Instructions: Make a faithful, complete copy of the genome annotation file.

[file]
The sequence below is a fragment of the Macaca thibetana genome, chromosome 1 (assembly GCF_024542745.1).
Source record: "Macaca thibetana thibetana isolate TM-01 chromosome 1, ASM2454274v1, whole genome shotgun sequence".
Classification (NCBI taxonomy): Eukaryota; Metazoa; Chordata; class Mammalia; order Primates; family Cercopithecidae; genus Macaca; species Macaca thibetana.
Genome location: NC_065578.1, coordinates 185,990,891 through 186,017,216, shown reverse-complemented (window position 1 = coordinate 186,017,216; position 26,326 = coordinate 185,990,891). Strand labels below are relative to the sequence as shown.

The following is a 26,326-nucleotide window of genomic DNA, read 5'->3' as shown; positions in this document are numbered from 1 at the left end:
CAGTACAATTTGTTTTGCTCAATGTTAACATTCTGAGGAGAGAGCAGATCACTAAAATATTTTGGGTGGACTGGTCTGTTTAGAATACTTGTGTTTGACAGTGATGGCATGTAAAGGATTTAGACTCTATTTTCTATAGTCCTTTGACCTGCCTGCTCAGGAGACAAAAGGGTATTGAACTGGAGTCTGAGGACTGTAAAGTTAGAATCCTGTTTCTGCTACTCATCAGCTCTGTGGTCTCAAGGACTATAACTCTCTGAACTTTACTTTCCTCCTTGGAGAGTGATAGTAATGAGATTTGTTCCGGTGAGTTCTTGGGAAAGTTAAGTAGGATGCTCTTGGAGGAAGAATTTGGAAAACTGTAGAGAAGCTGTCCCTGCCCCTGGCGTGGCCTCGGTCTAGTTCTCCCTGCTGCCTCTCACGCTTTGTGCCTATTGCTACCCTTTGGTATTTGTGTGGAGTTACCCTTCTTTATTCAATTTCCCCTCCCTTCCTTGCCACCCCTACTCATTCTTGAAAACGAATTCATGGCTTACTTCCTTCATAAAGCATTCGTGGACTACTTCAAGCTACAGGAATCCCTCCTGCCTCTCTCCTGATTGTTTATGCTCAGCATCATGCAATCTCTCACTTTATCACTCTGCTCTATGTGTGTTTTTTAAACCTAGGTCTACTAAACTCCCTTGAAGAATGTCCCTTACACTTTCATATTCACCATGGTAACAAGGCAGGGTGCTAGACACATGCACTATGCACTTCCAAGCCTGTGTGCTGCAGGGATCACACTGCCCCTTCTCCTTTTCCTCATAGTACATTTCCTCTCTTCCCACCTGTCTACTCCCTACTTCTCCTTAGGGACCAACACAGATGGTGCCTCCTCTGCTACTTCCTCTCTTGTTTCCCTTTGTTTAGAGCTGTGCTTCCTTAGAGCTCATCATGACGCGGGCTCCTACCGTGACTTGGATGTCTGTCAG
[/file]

The sequence below is a fragment of the Macaca thibetana genome, chromosome 1 (assembly GCF_024542745.1).
Source record: "Macaca thibetana thibetana isolate TM-01 chromosome 1, ASM2454274v1, whole genome shotgun sequence".
Classification (NCBI taxonomy): Eukaryota; Metazoa; Chordata; class Mammalia; order Primates; family Cercopithecidae; genus Macaca; species Macaca thibetana.
Genome location: NC_065578.1, coordinates 185,990,891 through 186,017,216, shown reverse-complemented (window position 1 = coordinate 186,017,216; position 26,326 = coordinate 185,990,891). Strand labels below are relative to the sequence as shown.

The following is a 26,326-nucleotide window of genomic DNA, read 5'->3' as shown; positions in this document are numbered from 1 at the left end:
CAGTACAATTTGTTTTGCTCAATGTTAACATTCTGAGGAGAGAGCAGATCACTAAAATATTTTGGGTGGACTGGTCTGTTTAGAATACTTGTGTTTGACAGTGATGGCATGTAAAGGATTTAGACTCTATTTTCTATAGTCCTTTGACCTGCCTGCTCAGGAGACAAAAGGGTATTGAACTGGAGTCTGAGGACTGTAAAGTTAGAATCCTGTTTCTGCTACTCATCAGCTCTGTGGTCTCAAGGACTATAACTCTCTGAACTTTACTTTCCTCCTTGGAGAGTGATAGTAATGAGATTTGTTCCGGTGAGTTCTTGGGAAAGTTAAGTAGGATGCTCTTGGAGGAAGAATTTGGAAAACTGTAGAGAAGCTGTCCCTGCCCCTGGCGTGGCCTCGGTCTAGTTCTCCCTGCTGCCTCTCACGCTTTGTGCCTATTGCTACCCTTTGGTATTTGTGTGGAGTTACCCTTCTTTATTCAATTTCCCCTCCCTTCCTTGCCACCCCTACTCATTCTTGAAAACGAATTCATGGCTTACTTCCTTCATAAAGCATTCGTGGACTACTTCAAGCTACAGGAATCCCTCCTGCCTCTCTCCTGATTGTTTATGCTCAGCATCATGCAATCTCTCACTTTATCACTCTGCTCTATGTGTGTTTTTTAAACCTAGGTCTACTAAACTCCCTTGAAGAATGTCCCTTACACTTTCATATTCACCATGGTAACAAGGCAGGGTGCTAGACACATGCACTATGCACTTCCAAGCCTGTGTGCTGCAGGGATCACACTGCCCCTTCTCCTTTTCCTCATAGTACATTTCCTCTCTTCCCACCTGTCTACTCCCTACTTCTCCTTAGGGACCAACACAGATGGTGCCTCCTCTGCTACTTCCTCTCTTGTTTCCCTTTGTTTAGAGCTGTGCTTCCTTAGAGCTCATCATGACGCGGGCTCCTACCGTGACTTGGATGTCTGTCAG